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  • Provenance

    Galerie Maeght, Paris
    Galerie Beyeler, Basel
    AB Svensk-Franska Konstgalleriet, Stockholm
    Dr. Georg Guggenheim, Zurich
    Galerie Thomas, Munich
    Acquired from the above by the present owner

  • Literature

    J. Dupin and A. Lelong-Mainaud, Joan Miró, Catalogue Raisonné, Drawings, vol. II, 1938-1959, Paris, 2010, no. 1054, p.134 (illustrated)

  • Catalogue Essay

    Femme, Oiseau, Etoile was produced in one of the most unstable periods of Joan Miró’s life. In 1938, the increasing violence of the Spanish Civil War forced him to leave Barcelona and withdraw to Paris with his wife and daughter. By 1940, Nazi air raids made the Mirós itinerants yet again. They settled on Mallorca, an island enclave slightly removed from the turmoil of the world around it. It was there, after completing his Constellation series, that the artist began a four year-long odyssey where he explored a variety of forms, signs and symbols with gouache, pastel, watercolor and pencil. The repeated use of these materials was due in part to the rising costs and scarcity of canvas and the lack of a permanent studio. Indeed, it seemed working on paper suited Miró’s quasi-nomadic and furtive existence. Despite the apparent obstacles, the early 1940s represented a highly productive creative period for the artist: hundreds of drawings were made, with many evolutions of the same title as this one.

    These drawings were exorcisms against the perennial horrors of war that haunted Miró in the two countries he called home. Taking fantastical elements from the Constellation works, Femme, Oiseau, Etoile defied its two-dimensional plane to become a sublime break from reality. Amidst fine lines and freely formed organic shapes, there is an almost violent freedom from any literal representation. In between dusty hazes of blue and yellow pastel, craggy intangible forms recede into the distance. The central amorphous figure defies any categorization; one cannot distinguish woman from bird nor man from nature. The bloated and twisted head with its mask-like face and flattened features bears a small expression of anguish, related in but a few doodles. This expression, in tandem with the cruel distortions that affect the forms of this work, seem to be a mirror for the atrocities occurring in mainland Europe at the time. A lone abstract star twinkles in the corner of this drawing, the only glimmer of hope in this desolate slate-grey landscape. Despite 70 years having passed, the distress of this drawing remains palpable to the viewer today. When discussing Miró’s faces, stars and lines, André Breton described them existing 'outside the world and outside time, too.'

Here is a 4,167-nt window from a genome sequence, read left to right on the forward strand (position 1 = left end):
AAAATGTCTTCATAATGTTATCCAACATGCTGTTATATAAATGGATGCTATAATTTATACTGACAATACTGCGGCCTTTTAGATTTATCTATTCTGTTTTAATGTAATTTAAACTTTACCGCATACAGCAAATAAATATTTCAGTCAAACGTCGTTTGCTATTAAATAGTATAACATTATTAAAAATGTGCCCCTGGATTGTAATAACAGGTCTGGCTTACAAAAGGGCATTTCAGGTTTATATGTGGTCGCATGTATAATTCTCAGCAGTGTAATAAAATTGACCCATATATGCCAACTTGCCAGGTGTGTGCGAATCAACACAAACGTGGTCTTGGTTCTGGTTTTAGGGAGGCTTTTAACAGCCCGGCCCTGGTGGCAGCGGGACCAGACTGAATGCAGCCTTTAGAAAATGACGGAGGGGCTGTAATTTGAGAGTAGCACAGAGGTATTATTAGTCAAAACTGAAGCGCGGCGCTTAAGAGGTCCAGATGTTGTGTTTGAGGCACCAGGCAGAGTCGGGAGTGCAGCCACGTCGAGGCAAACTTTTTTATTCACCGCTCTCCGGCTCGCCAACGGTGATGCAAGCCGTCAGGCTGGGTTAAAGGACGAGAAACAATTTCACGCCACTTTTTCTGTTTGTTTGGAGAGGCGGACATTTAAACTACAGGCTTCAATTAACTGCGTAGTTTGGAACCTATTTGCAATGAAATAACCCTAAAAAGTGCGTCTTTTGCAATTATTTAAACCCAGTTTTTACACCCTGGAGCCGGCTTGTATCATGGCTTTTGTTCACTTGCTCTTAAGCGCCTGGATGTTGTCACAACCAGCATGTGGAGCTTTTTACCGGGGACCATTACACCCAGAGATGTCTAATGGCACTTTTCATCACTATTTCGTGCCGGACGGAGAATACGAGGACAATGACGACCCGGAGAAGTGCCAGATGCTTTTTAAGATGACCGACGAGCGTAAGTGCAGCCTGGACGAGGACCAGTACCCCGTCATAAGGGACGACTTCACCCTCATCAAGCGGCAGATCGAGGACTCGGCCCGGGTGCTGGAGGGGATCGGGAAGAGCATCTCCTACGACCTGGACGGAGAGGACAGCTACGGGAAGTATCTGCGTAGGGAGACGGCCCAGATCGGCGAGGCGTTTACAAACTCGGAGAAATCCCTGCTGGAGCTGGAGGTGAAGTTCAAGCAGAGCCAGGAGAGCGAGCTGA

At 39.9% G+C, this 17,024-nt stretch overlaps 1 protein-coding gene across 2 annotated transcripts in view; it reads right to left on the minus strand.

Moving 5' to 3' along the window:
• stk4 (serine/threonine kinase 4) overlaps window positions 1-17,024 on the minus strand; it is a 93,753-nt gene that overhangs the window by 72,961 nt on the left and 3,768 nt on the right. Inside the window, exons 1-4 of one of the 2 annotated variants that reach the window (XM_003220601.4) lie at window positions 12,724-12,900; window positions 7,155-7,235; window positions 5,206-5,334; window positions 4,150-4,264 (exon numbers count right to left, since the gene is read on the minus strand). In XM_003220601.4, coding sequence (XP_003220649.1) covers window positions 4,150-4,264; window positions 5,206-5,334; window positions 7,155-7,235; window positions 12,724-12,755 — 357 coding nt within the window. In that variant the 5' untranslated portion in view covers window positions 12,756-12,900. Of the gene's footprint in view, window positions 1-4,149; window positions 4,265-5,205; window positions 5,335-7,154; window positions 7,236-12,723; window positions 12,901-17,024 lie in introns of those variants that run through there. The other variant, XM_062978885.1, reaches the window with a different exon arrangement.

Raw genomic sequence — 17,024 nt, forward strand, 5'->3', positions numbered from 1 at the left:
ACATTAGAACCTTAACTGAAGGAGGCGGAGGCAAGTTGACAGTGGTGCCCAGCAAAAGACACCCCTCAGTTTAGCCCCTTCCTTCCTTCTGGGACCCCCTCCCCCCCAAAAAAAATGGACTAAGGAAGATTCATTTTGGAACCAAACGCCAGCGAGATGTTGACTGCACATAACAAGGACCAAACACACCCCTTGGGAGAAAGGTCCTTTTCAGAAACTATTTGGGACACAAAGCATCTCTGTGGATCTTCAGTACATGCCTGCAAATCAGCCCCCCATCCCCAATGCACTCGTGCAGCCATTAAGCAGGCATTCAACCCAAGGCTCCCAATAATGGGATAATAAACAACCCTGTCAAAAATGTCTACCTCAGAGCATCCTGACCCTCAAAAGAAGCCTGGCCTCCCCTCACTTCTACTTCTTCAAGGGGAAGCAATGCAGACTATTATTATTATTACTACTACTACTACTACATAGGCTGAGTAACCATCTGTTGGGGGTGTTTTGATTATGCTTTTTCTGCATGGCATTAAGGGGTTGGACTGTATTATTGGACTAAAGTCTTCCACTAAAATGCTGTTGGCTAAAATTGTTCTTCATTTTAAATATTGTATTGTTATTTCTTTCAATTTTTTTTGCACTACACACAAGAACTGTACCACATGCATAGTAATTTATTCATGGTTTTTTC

16

Femme, Oiseau, Etoile

1943
gouache, wax crayon, pastel and pencil on paper
66 x 46 cm (25 7/8 x 18 1/8 in.)
Signed Miró lower left. Further signed, titled and dated 'Joan Miró "Femme, Oiseau, Etoile" 18-1-1943' on the reverse.

Estimate
£400,000 - 600,000 

Contact Specialist
Peter Sumner
Head of Contemporary Art, London
+44 207 318 4063

20th Century & Contemporary Art Evening Sale

London Auction 27 June 2016